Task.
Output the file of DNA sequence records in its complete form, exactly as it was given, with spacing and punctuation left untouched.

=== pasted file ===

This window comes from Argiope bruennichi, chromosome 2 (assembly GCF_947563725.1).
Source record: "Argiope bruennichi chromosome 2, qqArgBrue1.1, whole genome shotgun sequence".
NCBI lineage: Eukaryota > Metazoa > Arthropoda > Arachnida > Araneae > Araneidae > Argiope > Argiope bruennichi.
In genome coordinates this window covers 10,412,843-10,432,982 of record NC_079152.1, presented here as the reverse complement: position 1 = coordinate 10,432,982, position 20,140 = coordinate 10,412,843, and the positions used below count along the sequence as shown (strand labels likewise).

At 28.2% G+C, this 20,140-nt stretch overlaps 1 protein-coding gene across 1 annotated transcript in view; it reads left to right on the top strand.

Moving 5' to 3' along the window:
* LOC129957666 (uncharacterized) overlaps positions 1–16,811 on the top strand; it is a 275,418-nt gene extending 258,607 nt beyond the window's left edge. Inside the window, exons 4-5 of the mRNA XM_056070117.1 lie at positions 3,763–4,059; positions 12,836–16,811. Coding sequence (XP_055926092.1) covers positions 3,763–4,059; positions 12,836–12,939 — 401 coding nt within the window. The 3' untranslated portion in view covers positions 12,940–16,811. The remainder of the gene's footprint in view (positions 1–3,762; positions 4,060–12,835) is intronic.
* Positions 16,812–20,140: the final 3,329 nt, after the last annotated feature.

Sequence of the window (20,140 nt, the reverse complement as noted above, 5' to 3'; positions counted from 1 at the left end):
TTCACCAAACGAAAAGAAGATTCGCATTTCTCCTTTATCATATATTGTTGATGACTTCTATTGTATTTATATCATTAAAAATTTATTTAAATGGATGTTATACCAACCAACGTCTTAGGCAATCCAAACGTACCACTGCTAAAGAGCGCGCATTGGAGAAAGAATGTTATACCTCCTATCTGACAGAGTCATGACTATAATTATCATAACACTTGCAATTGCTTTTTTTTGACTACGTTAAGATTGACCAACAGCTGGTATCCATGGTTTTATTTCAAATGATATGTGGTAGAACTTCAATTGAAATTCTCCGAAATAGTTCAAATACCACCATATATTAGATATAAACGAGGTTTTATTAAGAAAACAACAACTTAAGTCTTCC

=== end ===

This window comes from Argiope bruennichi, chromosome 2 (assembly GCF_947563725.1).
Source record: "Argiope bruennichi chromosome 2, qqArgBrue1.1, whole genome shotgun sequence".
NCBI lineage: Eukaryota > Metazoa > Arthropoda > Arachnida > Araneae > Araneidae > Argiope > Argiope bruennichi.
In genome coordinates this window covers 10,412,843-10,432,982 of record NC_079152.1, presented here as the reverse complement: position 1 = coordinate 10,432,982, position 20,140 = coordinate 10,412,843, and the positions used below count along the sequence as shown (strand labels likewise).

At 28.2% G+C, this 20,140-nt stretch overlaps 1 protein-coding gene across 1 annotated transcript in view; it reads left to right on the top strand.

Moving 5' to 3' along the window:
* LOC129957666 (uncharacterized) overlaps positions 1–16,811 on the top strand; it is a 275,418-nt gene extending 258,607 nt beyond the window's left edge. Inside the window, exons 4-5 of the mRNA XM_056070117.1 lie at positions 3,763–4,059; positions 12,836–16,811. Coding sequence (XP_055926092.1) covers positions 3,763–4,059; positions 12,836–12,939 — 401 coding nt within the window. The 3' untranslated portion in view covers positions 12,940–16,811. The remainder of the gene's footprint in view (positions 1–3,762; positions 4,060–12,835) is intronic.
* Positions 16,812–20,140: the final 3,329 nt, after the last annotated feature.

Sequence of the window (20,140 nt, the reverse complement as noted above, 5' to 3'; positions counted from 1 at the left end):
TTCACCAAACGAAAAGAAGATTCGCATTTCTCCTTTATCATATATTGTTGATGACTTCTATTGTATTTATATCATTAAAAATTTATTTAAATGGATGTTATACCAACCAACGTCTTAGGCAATCCAAACGTACCACTGCTAAAGAGCGCGCATTGGAGAAAGAATGTTATACCTCCTATCTGACAGAGTCATGACTATAATTATCATAACACTTGCAATTGCTTTTTTTTGACTACGTTAAGATTGACCAACAGCTGGTATCCATGGTTTTATTTCAAATGATATGTGGTAGAACTTCAATTGAAATTCTCCGAAATAGTTCAAATACCACCATATATTAGATATAAACGAGGTTTTATTAAGAAAACAACAACTTAAGTCTTCC